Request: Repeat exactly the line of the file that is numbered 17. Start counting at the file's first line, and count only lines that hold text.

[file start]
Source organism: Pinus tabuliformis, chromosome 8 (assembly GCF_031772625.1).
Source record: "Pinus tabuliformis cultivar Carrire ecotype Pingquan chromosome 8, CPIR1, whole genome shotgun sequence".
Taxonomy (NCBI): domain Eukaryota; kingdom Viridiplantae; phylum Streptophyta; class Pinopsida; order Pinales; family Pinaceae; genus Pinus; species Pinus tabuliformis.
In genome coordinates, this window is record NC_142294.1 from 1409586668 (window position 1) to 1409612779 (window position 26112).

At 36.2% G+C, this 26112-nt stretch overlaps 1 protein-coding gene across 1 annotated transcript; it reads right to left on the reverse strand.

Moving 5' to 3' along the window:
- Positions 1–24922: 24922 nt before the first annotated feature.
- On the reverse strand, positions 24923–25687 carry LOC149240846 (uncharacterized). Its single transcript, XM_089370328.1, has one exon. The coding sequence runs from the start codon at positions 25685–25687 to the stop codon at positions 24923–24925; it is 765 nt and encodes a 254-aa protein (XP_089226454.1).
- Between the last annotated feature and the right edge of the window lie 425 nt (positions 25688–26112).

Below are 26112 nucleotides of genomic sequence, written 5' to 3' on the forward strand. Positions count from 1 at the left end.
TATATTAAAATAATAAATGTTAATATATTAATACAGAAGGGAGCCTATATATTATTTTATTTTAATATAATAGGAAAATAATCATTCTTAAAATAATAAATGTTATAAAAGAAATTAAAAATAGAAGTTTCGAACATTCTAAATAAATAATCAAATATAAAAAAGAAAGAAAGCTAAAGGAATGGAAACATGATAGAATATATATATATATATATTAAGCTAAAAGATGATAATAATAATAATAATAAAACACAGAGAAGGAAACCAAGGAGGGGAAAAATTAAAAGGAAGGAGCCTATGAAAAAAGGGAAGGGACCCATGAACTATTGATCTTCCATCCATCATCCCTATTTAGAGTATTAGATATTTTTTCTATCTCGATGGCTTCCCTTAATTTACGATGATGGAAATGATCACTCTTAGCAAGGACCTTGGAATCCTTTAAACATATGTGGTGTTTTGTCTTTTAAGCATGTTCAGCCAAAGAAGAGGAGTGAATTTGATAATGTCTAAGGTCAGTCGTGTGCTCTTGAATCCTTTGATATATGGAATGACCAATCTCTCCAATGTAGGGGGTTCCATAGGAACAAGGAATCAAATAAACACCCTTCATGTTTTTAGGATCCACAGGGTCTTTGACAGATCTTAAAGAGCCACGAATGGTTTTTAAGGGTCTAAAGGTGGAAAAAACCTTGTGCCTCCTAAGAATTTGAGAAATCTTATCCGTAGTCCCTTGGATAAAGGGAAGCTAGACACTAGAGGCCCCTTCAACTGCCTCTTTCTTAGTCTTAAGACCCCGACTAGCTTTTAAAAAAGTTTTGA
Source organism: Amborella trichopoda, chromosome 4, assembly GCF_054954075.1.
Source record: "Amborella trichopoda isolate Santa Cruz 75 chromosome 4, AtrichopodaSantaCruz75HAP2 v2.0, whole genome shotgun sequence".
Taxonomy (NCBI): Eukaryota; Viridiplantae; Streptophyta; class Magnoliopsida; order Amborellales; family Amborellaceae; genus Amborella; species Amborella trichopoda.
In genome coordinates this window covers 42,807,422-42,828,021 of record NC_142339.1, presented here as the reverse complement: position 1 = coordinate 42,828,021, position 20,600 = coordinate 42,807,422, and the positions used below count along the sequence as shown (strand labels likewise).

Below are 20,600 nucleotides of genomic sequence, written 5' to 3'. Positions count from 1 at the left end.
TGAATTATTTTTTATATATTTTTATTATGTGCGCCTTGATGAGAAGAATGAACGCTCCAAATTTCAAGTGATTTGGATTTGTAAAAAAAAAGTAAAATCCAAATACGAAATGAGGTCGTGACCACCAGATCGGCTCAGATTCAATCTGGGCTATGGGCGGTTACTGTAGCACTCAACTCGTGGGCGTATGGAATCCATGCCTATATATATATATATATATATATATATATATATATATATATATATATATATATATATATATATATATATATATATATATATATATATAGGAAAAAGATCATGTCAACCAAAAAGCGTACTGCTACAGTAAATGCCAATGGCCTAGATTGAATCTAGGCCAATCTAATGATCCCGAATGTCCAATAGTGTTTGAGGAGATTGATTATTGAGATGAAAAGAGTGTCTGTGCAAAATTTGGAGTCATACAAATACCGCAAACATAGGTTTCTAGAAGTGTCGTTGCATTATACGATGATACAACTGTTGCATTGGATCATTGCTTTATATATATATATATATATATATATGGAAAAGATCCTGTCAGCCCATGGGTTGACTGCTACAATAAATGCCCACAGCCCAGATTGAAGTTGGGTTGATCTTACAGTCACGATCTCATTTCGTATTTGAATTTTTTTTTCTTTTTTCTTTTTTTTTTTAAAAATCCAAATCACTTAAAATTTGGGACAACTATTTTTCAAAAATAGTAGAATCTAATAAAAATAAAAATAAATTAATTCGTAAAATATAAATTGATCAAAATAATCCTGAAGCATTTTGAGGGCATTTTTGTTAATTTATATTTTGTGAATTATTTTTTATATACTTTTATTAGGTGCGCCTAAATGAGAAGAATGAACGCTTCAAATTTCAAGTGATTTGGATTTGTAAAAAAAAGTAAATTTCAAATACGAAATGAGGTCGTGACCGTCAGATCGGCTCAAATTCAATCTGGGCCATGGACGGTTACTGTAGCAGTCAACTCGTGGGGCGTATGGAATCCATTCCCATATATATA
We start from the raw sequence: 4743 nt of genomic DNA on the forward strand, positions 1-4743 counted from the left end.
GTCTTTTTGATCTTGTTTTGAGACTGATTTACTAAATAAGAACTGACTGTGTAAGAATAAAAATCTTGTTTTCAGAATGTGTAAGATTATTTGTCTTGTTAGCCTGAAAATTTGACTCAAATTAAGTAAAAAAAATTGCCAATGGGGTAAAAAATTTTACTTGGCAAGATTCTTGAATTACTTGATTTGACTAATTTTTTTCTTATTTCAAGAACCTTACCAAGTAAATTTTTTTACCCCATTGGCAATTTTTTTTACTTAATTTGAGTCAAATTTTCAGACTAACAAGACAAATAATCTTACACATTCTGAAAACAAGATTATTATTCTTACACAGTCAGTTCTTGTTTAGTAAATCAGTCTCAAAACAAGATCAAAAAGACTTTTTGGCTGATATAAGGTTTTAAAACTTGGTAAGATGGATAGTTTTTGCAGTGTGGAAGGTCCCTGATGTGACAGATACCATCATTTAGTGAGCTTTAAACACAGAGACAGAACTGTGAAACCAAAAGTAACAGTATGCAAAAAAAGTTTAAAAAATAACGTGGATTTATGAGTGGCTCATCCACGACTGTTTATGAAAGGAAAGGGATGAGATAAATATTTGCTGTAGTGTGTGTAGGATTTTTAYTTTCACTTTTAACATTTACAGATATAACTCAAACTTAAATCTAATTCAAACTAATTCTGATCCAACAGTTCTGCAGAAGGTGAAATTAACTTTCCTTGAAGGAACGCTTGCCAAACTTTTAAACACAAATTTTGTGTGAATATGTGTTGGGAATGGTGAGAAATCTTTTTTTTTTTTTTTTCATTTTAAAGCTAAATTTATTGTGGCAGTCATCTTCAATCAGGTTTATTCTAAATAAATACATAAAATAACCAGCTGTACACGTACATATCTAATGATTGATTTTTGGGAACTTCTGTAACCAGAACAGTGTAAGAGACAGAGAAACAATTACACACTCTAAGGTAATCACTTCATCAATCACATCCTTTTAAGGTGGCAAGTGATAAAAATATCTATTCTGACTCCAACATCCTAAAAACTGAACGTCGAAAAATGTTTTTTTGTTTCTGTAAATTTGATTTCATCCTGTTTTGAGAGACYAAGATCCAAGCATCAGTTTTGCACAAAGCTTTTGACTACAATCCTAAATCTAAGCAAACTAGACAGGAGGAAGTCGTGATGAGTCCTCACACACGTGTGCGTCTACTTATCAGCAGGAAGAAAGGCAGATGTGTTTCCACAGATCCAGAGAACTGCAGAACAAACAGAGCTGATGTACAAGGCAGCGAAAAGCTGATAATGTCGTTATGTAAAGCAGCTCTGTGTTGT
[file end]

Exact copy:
TGAATTATTTTTTATATATTTTTATTATGTGCGCCTTGATGAGAAGAATGAACGCTCCAAATTTCAAGTGATTTGGATTTGTAAAAAAAAAGTAAAATCCAAATACGAAATGAGGTCGTGACCACCAGATCGGCTCAGATTCAATCTGGGCTATGGGCGGTTACTGTAGCACTCAACTCGTGGGCGTATGGAATCCATGCCTATATATATATATATATATATATATATATATATATATATATATATATATATATATATATATATATATATATATATATATATATATATAGGAAAAAGATCATGTCAACCAAAAAGCGTACTGCTACAGTAAATGCCAATGGCCTAGATTGAATCTAGGCCAATCTAATGATCCCGAATGTCCAATAGTGTTTGAGGAGATTGATTATTGAGATGAAAAGAGTGTCTGTGCAAAATTTGGAGTCATACAAATACCGCAAACATAGGTTTCTAGAAGTGTCGTTGCATTATACGATGATACAACTGTTGCATTGGATCATTGCTTTATATATATATATATATATATATATGGAAAAGATCCTGTCAGCCCATGGGTTGACTGCTACAATAAATGCCCACAGCCCAGATTGAAGTTGGGTTGATCTTACAGTCACGATCTCATTTCGTATTTGAATTTTTTTTTCTTTTTTCTTTTTTTTTTTAAAAATCCAAATCACTTAAAATTTGGGACAACTATTTTTCAAAAATAGTAGAATCTAATAAAAATAAAAATAAATTAATTCGTAAAATATAAATTGATCAAAATAATCCTGAAGCATTTTGAGGGCATTTTTGTTAATTTATATTTTGTGAATTATTTTTTATATACTTTTATTAGGTGCGCCTAAATGAGAAGAATGAACGCTTCAAATTTCAAGTGATTTGGATTTGTAAAAAAAAGTAAATTTCAAATACGAAATGAGGTCGTGACCGTCAGATCGGCTCAAATTCAATCTGGGCCATGGACGGTTACTGTAGCAGTCAACTCGTGGGGCGTATGGAATCCATTCCCATATATATA